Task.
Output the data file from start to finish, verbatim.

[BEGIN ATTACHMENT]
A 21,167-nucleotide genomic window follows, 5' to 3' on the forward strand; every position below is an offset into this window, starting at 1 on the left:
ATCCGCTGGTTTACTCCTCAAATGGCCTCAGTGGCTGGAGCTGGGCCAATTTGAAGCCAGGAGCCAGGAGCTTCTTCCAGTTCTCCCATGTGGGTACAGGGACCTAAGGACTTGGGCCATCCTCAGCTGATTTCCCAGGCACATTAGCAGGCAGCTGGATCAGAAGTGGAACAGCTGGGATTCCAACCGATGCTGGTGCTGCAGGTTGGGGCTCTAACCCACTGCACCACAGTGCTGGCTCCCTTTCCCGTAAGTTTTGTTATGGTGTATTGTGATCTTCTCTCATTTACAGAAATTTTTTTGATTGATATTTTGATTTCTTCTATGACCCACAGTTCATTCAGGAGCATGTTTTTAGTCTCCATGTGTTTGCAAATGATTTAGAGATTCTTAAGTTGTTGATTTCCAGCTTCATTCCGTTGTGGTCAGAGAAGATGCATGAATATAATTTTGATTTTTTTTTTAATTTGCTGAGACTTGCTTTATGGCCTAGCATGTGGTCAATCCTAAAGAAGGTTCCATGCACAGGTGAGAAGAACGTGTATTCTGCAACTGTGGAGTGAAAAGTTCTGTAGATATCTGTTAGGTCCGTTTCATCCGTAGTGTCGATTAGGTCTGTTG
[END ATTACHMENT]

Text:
A 21,167-nucleotide genomic window follows, 5' to 3' on the forward strand; every position below is an offset into this window, starting at 1 on the left:
ATCCGCTGGTTTACTCCTCAAATGGCCTCAGTGGCTGGAGCTGGGCCAATTTGAAGCCAGGAGCCAGGAGCTTCTTCCAGTTCTCCCATGTGGGTACAGGGACCTAAGGACTTGGGCCATCCTCAGCTGATTTCCCAGGCACATTAGCAGGCAGCTGGATCAGAAGTGGAACAGCTGGGATTCCAACCGATGCTGGTGCTGCAGGTTGGGGCTCTAACCCACTGCACCACAGTGCTGGCTCCCTTTCCCGTAAGTTTTGTTATGGTGTATTGTGATCTTCTCTCATTTACAGAAATTTTTTTGATTGATATTTTGATTTCTTCTATGACCCACAGTTCATTCAGGAGCATGTTTTTAGTCTCCATGTGTTTGCAAATGATTTAGAGATTCTTAAGTTGTTGATTTCCAGCTTCATTCCGTTGTGGTCAGAGAAGATGCATGAATATAATTTTGATTTTTTTTTTAATTTGCTGAGACTTGCTTTATGGCCTAGCATGTGGTCAATCCTAAAGAAGGTTCCATGCACAGGTGAGAAGAACGTGTATTCTGCAACTGTGGAGTGAAAAGTTCTGTAGATATCTGTTAGGTCCGTTTCATCCGTAGTGTCGATTAGGTCTGTTG